Why it’s time to split up the Home Office

Sofia Risino

October 28, 2022

The Home Office is regarded as one of Britain’s most important ministries by British voters, especially due to the level of importance they place on immigration and crime levels.

Despite this, it is one of the most broken ministries in the UK. It continues to make failings in policy areas which impact our everyday quality-of-life, including on immigration and security.

This is, as a new report by Henry Hill for the Adam Smith Institute highlights, largely the result of the Home Office having a policy remit which is far too wide.

The Home Office is unlikely to focus on tackling both immigration reform and police dysfunction efficiently for this very reason. If we want to make any traction on this, Hill argues, the Home Office should be split into an Immigration Department and a Security Department. A dedicated Security Department would then be able to focus on the urgent task of reforming the Metropolitan police, for example, while the Immigration Department could apply themselves fully to tackling the backlog in the Passport Office and its questionable immigration policies. Increasing the number of ministers and advisors, and focusing their minds on certain issues, would provide much better political management and improve scrutiny.

Breaking up the Home Office would not automatically produce any change in policy – which would remain the province of politicians. However, there are a number of areas which need serious reform.

Take immigration—where the Home Office’s policies are particularly questionable. The inhumanity of the Rwanda scheme aside, it also lacks any economic justification. Supporters of the scheme claim that it provides a way for the UK to avoid spending £4.7 million a day on housing of migrants in hotels. However, this seems highly unlikely. The Australian model, which the Government based the Rwanda scheme, on has cost around £4.3 billion since July 2013. This divided by the number of asylum seekers in the system results in £1.38 million per asylum seeker. If this is applied to the 28,592 migrants who have crossed the border this year, it would equal a £38.5 billion bill for the taxpayer. Another considerable flaw is that there is a lack of evidence to conclude that the scheme will actually reduce the number of channel crossings.

It also seriously needs to get a grip of what its position on low-skilled migration is. Low skilled migrants are needed to fill employment gaps but current restrictions exacerbate the mismatch between job vacancies and the jobs people are willing to do. These employment gaps force companies to increase wages to attract workers to fill spaces: increasing costs which are ultimately passed onto the rest of us through higher prices and weaker growth.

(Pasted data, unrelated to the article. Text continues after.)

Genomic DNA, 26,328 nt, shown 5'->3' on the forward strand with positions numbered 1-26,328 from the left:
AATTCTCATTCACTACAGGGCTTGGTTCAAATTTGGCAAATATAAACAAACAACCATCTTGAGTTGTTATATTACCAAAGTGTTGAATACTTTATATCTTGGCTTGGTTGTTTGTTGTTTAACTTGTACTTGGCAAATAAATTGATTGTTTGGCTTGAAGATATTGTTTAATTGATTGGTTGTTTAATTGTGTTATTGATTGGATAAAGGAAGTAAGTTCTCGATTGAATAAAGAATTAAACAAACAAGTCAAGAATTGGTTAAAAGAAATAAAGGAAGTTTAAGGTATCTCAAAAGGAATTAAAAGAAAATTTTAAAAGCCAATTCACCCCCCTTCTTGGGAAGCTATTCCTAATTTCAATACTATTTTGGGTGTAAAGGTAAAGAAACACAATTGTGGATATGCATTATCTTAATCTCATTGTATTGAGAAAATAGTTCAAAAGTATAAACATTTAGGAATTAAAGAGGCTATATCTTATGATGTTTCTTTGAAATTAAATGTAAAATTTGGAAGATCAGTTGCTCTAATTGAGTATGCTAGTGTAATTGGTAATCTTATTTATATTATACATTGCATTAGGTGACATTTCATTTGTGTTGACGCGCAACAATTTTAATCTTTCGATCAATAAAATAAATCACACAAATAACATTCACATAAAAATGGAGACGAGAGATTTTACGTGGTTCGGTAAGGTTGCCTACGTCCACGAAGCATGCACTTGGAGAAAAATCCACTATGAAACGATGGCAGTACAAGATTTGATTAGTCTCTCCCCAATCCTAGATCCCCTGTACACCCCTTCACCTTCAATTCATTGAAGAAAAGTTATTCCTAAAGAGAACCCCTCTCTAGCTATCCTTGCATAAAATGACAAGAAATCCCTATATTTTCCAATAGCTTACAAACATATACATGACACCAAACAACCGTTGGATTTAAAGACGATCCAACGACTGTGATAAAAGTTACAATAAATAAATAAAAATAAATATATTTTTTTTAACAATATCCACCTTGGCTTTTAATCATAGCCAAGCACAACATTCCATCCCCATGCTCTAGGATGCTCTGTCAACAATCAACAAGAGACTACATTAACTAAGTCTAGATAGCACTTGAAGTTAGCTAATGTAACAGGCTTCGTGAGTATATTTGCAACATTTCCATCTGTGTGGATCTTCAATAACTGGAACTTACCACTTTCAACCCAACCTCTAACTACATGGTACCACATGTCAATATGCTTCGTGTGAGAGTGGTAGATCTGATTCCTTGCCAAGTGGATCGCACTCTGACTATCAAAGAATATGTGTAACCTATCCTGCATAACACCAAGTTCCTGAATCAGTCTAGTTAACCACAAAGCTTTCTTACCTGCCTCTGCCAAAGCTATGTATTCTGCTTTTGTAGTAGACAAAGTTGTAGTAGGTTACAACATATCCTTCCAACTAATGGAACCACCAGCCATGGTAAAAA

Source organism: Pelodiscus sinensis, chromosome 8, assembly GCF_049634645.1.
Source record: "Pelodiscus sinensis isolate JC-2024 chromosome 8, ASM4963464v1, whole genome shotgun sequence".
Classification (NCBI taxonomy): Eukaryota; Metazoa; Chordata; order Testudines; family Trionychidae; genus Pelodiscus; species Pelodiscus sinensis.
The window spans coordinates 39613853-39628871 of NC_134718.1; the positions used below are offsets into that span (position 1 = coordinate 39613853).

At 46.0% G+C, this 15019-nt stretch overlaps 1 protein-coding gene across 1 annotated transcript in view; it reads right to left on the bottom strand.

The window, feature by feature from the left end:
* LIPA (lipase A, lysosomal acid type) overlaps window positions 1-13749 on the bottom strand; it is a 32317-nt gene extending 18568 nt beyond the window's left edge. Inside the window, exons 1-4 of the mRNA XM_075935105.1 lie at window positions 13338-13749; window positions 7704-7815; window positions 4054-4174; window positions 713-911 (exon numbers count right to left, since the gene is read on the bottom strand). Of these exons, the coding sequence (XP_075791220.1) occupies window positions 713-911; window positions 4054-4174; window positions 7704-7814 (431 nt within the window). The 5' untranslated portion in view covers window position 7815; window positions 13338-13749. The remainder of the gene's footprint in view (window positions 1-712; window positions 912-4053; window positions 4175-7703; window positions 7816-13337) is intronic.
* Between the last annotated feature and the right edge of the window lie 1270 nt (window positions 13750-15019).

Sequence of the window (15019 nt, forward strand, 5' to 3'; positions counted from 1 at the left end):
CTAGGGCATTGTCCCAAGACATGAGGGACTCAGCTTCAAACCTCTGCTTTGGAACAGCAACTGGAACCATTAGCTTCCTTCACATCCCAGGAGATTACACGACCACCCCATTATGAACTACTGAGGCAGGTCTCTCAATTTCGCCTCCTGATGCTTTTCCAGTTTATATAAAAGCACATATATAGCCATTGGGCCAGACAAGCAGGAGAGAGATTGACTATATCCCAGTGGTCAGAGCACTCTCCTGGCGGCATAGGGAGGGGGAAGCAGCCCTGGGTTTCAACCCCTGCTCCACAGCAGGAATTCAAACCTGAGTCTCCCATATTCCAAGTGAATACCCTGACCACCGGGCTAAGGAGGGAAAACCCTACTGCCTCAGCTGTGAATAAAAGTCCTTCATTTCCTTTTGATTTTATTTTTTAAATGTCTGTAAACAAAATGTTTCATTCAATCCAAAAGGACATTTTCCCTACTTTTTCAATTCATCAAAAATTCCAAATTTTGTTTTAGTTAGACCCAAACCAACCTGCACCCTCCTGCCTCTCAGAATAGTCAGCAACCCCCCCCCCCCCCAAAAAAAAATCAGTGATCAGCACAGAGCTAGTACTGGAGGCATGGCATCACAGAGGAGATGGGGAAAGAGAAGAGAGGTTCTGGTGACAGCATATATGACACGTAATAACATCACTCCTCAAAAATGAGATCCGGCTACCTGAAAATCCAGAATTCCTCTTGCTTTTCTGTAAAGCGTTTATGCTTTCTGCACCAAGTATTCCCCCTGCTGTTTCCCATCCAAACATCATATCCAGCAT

Elsewhere in the Department, the UK’s police system continues to garner negative attention. From the kidnap, rape and murder of Sarah Everard by MET officer Wayne Couzens to the failings of the police in the Stephen Port case, public trust in the police system is in decline.

One problem is the persistent culture of sexism, racism and homophobia that appears to be integrated into the police force. On the 17th October 2022, Baroness Casey published an interim report as part of her review of the police force. In this review, it was highlighted that a key problem of the Metropolitan police is its inability to handle police officer misconduct. A particular problem is the lack of clarity over what constitutes ‘gross misconduct’ and that officers with repeated patterns of unacceptable behaviour are not often identified or disciplined.

The Casey Review follows the Operation Hotton investigation which took place earlier this year and investigated the misconduct of Met Police officers. This investigation shed light onto a police culture often characterised by extreme sexism and racism. It depicts an environment where it is acceptable for police officers to freely discuss raping female colleagues and physically assaulting women. It also featured cases of bullying, sexual harassment and discriminatory language used by officers.

It does not end here. In January 2022, 5 officers were sacked from the Hampshire Constabul for making homophobic, sexist and racist remarks.

Arguably, it is cases such as the murder and rape of Sarah Everard which are the product of this culture being able to grow. It is no wonder therefore that only around 15 per cent of victims report sexual violence to the police, or that despite reports of rape rising, convictions continue to plummet. 

The UK police force functions off the trust and consent of the people. According to the 2020 Crime Survey of England and Wales, public confidence in the police is continuing to decline; from 62 per cent (2012) to 55 per cent (2020). Despite the Home Office’s efforts to fix this problem, ultimately the sexism, racism and homophobia is systemic. A radical overhaul of the current police force is clearly needed.

Whatever your view is on immigration policy or policing reform, nobody is satisfied when the Home Office is incapable of achieving its basic functions. It is in the UK’s best interest to split up the Home Office to provide its successors with the political ability to enact much-needed change.


Written by Sofia Risino

Sofia Risino is a Research Associate at the Adam Smith Institute.

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